Clear[t];

l1=Line2D[Point2D[{2,3}],t,Pencil2D]

The following commands plot several members of this pencil of lines.

Sketch2D[Map[(l1 /. t->#)&,Pi*Range[0,10]/10]]

■

A simpler parameterization involves applying the point-slope form of a line and using the slope, m, as the parameter of the pencil. This approach yields the parameterized pencil of lines

This parameterization, however, cannot represent vertical lines.

Parametric Equations [Top]

We wish to formulate parametric equations for the line . Since there are an infinite number of valid parameterizations, we will specify that we desire a particular parameterization with the properties that the point nearest the origin will be at parameter value t=0, and the other points on the line will be parameterized by distance along the line. For example, the parameters t=±2 will generate the pair of points at a distance two from the point on the line nearest the origin.

Using Descarta2D we can determine the point on nearest the origin by projecting the origin onto .

Clear[A1,B1,C1];

p0=Point2D[Point2D[{0,0}],Line2D[A1,B1,C1]]

Now consider a right triangle with sides at and bt as shown in Figure [lns:fig26]. In this triangle and ). The hypotenuse of this triangle is obviously of length t since

Also the slope is given by

which is the slope of the desired line, . Therefore, the parametric equations of the line are

x | = | |

y | = |

Parametric equation of a line.

Example: Find the coordinates of the points on the line x-2y+3=0 for parameter values t=-2,-1,0,1,2. Plot the lines and the points.

Solution: The Descarta2D function Line2D[A,B,C][t] returns the coordinates of the point at parameter value t on the line.

l1=Line2D[1,-2,3];

coords=Map[l1[#]&,{-2,-1,0,1,2}] //N

Sketch2D[{l1,Map[Point2D[#]&,coords]}]

■

Mathematica Hint: The Mathematica function Map[f,expr] (or f /@ expr) applies to f to each element on the first level in expr. In the previous example Map is used to evaluate a line using a list of parameter values.

Line Segment

We wish to define the parametric equations for a line segment such that the parameter value t=0 produces the coordinates of the start point , t=1 produces the coordinates of the end point , and values 0<t<1 produce coordinates of points proportionally spaced in between and . Let d be the distance from to a general point P(x,y) on the directed line . We use Descarta2D to produce the formulas for the coordinates of P:

Clear[x1,y1,x2,y2,d];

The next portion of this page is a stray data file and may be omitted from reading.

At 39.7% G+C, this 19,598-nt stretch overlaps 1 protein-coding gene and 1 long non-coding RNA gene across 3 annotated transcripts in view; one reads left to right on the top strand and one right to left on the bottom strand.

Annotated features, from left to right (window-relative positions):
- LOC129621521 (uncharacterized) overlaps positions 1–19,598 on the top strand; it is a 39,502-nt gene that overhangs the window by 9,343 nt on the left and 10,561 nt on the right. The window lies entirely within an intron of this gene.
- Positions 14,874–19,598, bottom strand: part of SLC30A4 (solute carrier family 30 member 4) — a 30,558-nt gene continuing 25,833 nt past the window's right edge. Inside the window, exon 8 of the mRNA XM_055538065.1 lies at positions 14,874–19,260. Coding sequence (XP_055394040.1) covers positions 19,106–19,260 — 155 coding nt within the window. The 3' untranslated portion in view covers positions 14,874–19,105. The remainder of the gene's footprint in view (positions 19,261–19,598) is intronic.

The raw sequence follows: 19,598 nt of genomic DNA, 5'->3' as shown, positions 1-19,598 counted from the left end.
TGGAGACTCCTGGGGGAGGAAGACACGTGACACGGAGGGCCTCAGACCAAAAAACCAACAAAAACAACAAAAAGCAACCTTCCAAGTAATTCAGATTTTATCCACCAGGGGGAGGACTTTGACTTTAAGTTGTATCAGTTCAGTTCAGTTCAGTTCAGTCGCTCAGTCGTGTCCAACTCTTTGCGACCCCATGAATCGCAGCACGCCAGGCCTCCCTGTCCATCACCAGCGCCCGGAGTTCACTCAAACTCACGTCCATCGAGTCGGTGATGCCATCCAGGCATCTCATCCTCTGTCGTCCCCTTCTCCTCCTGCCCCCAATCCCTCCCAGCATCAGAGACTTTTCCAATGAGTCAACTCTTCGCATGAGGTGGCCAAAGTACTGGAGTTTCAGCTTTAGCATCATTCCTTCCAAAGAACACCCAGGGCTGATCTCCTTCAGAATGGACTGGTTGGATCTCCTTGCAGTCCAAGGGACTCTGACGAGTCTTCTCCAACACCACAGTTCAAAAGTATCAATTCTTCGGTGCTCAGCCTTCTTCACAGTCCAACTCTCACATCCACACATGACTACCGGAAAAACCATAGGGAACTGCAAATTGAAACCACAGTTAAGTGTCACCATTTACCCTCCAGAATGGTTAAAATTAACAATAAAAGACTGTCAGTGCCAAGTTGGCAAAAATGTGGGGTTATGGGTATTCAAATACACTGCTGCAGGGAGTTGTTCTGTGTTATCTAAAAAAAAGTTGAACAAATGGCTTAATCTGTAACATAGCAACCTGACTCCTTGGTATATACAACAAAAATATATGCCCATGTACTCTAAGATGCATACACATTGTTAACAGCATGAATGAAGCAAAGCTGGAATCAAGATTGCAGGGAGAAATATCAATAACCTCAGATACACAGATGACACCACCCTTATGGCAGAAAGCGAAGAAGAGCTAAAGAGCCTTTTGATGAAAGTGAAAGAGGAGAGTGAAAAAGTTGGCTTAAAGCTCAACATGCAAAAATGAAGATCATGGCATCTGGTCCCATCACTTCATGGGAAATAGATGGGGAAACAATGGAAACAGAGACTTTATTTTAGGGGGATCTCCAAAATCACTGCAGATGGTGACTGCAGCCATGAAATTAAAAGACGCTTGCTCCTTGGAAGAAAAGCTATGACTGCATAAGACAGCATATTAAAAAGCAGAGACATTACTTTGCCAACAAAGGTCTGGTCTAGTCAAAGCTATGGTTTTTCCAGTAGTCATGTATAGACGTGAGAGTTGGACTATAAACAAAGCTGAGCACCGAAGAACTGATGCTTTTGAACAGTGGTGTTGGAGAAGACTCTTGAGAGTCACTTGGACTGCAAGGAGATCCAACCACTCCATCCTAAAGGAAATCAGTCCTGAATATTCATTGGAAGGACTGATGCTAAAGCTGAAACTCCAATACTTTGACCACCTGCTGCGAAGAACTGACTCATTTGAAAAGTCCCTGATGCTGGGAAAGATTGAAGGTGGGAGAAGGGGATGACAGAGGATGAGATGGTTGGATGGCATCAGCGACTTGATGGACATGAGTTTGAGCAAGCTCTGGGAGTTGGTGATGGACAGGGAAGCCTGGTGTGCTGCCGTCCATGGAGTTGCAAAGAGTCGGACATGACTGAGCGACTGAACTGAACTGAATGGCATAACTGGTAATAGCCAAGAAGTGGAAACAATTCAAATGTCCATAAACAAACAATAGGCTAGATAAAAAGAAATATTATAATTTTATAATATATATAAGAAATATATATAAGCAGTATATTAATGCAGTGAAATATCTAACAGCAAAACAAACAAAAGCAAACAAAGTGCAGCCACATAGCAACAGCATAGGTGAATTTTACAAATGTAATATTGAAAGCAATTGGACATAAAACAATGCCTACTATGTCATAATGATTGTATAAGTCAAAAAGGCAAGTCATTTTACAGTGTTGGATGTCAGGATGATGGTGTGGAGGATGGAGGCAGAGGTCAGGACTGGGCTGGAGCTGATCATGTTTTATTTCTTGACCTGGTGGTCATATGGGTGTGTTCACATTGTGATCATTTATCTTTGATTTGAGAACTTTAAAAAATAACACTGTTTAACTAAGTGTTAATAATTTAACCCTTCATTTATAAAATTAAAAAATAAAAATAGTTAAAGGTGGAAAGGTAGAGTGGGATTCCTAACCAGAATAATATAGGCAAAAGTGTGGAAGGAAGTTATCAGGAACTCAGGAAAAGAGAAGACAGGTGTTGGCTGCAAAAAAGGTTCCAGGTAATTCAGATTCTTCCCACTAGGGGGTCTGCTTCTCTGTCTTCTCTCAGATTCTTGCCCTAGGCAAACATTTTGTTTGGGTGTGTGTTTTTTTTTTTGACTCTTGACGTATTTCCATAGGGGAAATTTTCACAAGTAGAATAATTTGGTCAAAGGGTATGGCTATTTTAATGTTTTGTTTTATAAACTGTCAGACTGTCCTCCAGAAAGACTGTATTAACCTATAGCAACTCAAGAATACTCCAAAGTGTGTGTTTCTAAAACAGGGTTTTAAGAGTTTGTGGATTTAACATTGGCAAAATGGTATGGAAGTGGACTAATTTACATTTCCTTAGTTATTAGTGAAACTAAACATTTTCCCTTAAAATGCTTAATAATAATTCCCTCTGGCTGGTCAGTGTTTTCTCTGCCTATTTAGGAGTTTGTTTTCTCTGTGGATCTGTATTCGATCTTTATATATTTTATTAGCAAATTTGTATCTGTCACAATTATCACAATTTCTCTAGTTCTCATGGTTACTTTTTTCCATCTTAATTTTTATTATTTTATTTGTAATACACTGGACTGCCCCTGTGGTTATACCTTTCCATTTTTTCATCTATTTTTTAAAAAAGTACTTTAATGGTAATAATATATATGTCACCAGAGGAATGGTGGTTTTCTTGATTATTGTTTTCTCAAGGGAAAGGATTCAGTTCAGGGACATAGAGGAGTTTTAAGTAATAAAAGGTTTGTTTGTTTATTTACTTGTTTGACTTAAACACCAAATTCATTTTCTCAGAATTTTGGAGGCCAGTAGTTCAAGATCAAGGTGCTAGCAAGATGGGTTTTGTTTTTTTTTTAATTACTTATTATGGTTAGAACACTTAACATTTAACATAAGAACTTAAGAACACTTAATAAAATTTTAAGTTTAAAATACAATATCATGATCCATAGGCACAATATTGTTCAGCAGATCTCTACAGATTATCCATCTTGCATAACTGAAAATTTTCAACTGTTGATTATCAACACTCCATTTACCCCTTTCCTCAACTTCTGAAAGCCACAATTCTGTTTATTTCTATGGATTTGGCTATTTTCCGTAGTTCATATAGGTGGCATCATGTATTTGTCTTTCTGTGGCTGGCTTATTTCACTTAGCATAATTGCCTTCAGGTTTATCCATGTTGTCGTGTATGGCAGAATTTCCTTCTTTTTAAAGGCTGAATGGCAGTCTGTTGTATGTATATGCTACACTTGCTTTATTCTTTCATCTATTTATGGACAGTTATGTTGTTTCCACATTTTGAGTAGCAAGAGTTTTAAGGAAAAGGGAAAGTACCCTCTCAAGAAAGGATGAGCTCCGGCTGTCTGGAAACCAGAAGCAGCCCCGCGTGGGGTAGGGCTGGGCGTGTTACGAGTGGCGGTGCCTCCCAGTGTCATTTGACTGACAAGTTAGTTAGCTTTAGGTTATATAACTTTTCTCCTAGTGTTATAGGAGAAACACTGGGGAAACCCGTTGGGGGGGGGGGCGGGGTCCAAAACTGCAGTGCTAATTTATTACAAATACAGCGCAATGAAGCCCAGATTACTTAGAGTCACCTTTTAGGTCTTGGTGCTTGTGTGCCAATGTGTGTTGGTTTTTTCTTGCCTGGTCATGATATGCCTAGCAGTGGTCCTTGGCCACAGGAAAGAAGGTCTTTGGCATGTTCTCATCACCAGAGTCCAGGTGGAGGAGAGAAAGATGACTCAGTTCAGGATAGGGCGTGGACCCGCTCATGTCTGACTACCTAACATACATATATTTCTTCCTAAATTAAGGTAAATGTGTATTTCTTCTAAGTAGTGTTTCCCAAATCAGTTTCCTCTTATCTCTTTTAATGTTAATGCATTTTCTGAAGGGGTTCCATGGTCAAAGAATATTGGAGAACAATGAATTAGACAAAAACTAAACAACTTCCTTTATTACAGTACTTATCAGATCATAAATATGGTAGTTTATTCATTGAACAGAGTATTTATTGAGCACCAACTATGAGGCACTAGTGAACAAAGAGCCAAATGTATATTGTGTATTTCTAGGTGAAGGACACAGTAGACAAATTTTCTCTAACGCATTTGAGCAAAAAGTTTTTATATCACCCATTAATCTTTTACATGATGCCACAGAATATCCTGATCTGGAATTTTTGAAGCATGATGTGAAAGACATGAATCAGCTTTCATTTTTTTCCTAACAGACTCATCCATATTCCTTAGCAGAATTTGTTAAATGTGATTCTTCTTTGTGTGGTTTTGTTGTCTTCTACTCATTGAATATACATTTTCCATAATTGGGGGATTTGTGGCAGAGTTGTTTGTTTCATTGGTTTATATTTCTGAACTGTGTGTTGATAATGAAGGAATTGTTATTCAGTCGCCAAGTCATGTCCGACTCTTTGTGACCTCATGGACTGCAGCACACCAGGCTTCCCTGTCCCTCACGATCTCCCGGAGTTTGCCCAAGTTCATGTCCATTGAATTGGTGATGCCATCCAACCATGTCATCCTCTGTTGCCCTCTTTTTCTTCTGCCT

pt=Point2D[Point2D[{x1,y1}],Point2D[{x2,y2}],d]

Let t=d/D where is the distance from to . Solving for d=tD and substituting d into the Mathematica output above yields the parametric equations

x | = | |

y | = |

Example: Find the coordinates of the points at parameter values 0, 1/2 and 1 on the line segment whose start and end points are (-2,1) and (1,0), respectively. To what point does the parameter value t=-1 correspond? Plot the objects.

Solution: The function Segment2D[{x,y},{x,y}][t] returns the coordinates of the point on a line segment at parameter value t.

l1=Segment2D[{-2,1},{1,0}];

coords=Map[l1[#]&,{-1,0,1/2,1}]

Sketch2D[{l1,Map[Point2D,coords]}]

The point at parameter value t=-1 is on the line connecting points and , at the same distance from as , but in the opposite direction.

■

Explorations [Top]

Distance between Parallel Lines. [lnsdst.html]

Demonstrate that the distance, d, between two parallel lines

and

is given by

Intersection of Lines in Intercept Form. [intrsct.html]

Show that the point of intersection of the lines

is

Equations of Perpendicular Lines. [lnsperp.html]

Show that the pair of lines ax+by+c=0 and bx-ay+c'=0 are perpendicular. Show that the pair

is also perpendicular.

Vertical/Horizontal Distance to a Line. [lndist.html]

Show that the vertical distance, , from a point to a line whose equation is Ax+By+C=0 is given by

and the horizontal distance, , is given by

Line General Equation Determinant. [lndet.html]

Show that the general equation of a line Ax+By+C=0 is coincident with the line

given in determinant form.

Line Segment Cut by Two Lines. [lnlndist.html]

Let and be two intersecting lines and a point. Describe a procedure for finding the lines through such that and cut off a line segment of length S>0. Implement the solution as a numerical Mathematica function.

Intersection Point of Two Line Segments. [lnsegpt.html]

Show that the intersection point of the lines underlying two line segments and in terms of the coordinates of the four points is given by

x | = | |

y | = |

Intersection Parameters of Two Line Segments. [lnsegint.html]

Show that the parameter values, and , of the intersection point of two line segments in terms of the end point coordinates is given by

= | ||

= |

where

What is the significance of the values of and with respect to the standard parameter range for a line segment?

www.Descarta2D.com